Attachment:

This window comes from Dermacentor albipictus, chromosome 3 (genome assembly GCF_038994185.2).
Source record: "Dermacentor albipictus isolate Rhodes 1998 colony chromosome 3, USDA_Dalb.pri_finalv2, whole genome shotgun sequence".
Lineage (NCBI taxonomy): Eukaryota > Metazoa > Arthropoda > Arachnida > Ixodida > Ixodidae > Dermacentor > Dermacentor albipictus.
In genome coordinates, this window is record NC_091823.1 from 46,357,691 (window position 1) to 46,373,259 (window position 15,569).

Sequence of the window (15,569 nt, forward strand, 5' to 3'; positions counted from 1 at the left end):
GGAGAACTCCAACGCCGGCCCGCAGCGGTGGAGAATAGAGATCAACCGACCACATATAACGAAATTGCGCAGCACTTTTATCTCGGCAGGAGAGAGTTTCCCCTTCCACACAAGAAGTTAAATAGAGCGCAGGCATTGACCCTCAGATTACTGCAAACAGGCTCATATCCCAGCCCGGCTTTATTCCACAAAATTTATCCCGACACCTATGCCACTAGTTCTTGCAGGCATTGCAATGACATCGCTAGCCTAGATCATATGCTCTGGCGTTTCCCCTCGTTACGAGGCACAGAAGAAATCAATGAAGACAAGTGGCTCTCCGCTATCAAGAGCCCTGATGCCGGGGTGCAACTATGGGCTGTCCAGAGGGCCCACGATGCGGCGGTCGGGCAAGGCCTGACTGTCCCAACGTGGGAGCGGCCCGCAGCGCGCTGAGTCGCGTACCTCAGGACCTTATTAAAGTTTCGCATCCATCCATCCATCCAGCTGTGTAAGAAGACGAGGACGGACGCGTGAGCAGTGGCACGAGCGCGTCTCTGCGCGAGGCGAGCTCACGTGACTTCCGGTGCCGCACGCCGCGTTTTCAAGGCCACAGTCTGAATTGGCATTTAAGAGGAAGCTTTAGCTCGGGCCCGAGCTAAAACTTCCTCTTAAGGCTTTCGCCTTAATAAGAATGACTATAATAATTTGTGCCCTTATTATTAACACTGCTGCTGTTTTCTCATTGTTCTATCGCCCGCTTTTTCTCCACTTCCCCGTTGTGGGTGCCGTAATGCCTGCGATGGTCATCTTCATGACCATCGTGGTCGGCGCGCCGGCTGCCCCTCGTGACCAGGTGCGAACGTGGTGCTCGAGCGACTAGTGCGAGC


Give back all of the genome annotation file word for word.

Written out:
This window comes from Dermacentor albipictus, chromosome 3 (genome assembly GCF_038994185.2).
Source record: "Dermacentor albipictus isolate Rhodes 1998 colony chromosome 3, USDA_Dalb.pri_finalv2, whole genome shotgun sequence".
Lineage (NCBI taxonomy): Eukaryota > Metazoa > Arthropoda > Arachnida > Ixodida > Ixodidae > Dermacentor > Dermacentor albipictus.
In genome coordinates, this window is record NC_091823.1 from 46,357,691 (window position 1) to 46,373,259 (window position 15,569).

Sequence of the window (15,569 nt, forward strand, 5' to 3'; positions counted from 1 at the left end):
GGAGAACTCCAACGCCGGCCCGCAGCGGTGGAGAATAGAGATCAACCGACCACATATAACGAAATTGCGCAGCACTTTTATCTCGGCAGGAGAGAGTTTCCCCTTCCACACAAGAAGTTAAATAGAGCGCAGGCATTGACCCTCAGATTACTGCAAACAGGCTCATATCCCAGCCCGGCTTTATTCCACAAAATTTATCCCGACACCTATGCCACTAGTTCTTGCAGGCATTGCAATGACATCGCTAGCCTAGATCATATGCTCTGGCGTTTCCCCTCGTTACGAGGCACAGAAGAAATCAATGAAGACAAGTGGCTCTCCGCTATCAAGAGCCCTGATGCCGGGGTGCAACTATGGGCTGTCCAGAGGGCCCACGATGCGGCGGTCGGGCAAGGCCTGACTGTCCCAACGTGGGAGCGGCCCGCAGCGCGCTGAGTCGCGTACCTCAGGACCTTATTAAAGTTTCGCATCCATCCATCCATCCAGCTGTGTAAGAAGACGAGGACGGACGCGTGAGCAGTGGCACGAGCGCGTCTCTGCGCGAGGCGAGCTCACGTGACTTCCGGTGCCGCACGCCGCGTTTTCAAGGCCACAGTCTGAATTGGCATTTAAGAGGAAGCTTTAGCTCGGGCCCGAGCTAAAACTTCCTCTTAAGGCTTTCGCCTTAATAAGAATGACTATAATAATTTGTGCCCTTATTATTAACACTGCTGCTGTTTTCTCATTGTTCTATCGCCCGCTTTTTCTCCACTTCCCCGTTGTGGGTGCCGTAATGCCTGCGATGGTCATCTTCATGACCATCGTGGTCGGCGCGCCGGCTGCCCCTCGTGACCAGGTGCGAACGTGGTGCTCGAGCGACTAGTGCGAGC